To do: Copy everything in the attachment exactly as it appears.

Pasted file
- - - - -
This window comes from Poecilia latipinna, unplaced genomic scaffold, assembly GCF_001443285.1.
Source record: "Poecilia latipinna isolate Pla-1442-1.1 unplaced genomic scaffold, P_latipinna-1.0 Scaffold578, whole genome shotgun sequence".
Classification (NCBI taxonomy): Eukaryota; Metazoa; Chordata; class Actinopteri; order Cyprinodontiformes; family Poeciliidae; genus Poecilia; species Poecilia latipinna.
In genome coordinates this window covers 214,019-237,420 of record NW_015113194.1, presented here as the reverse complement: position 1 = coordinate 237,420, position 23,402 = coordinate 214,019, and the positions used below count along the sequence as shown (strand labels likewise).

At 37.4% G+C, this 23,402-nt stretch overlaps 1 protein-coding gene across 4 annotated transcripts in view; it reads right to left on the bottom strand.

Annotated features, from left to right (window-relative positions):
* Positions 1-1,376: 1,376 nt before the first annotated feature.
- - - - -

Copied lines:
This window comes from Poecilia latipinna, unplaced genomic scaffold, assembly GCF_001443285.1.
Source record: "Poecilia latipinna isolate Pla-1442-1.1 unplaced genomic scaffold, P_latipinna-1.0 Scaffold578, whole genome shotgun sequence".
Classification (NCBI taxonomy): Eukaryota; Metazoa; Chordata; class Actinopteri; order Cyprinodontiformes; family Poeciliidae; genus Poecilia; species Poecilia latipinna.
In genome coordinates this window covers 214,019-237,420 of record NW_015113194.1, presented here as the reverse complement: position 1 = coordinate 237,420, position 23,402 = coordinate 214,019, and the positions used below count along the sequence as shown (strand labels likewise).

At 37.4% G+C, this 23,402-nt stretch overlaps 1 protein-coding gene across 4 annotated transcripts in view; it reads right to left on the bottom strand.

Annotated features, from left to right (window-relative positions):
* Positions 1-1,376: 1,376 nt before the first annotated feature.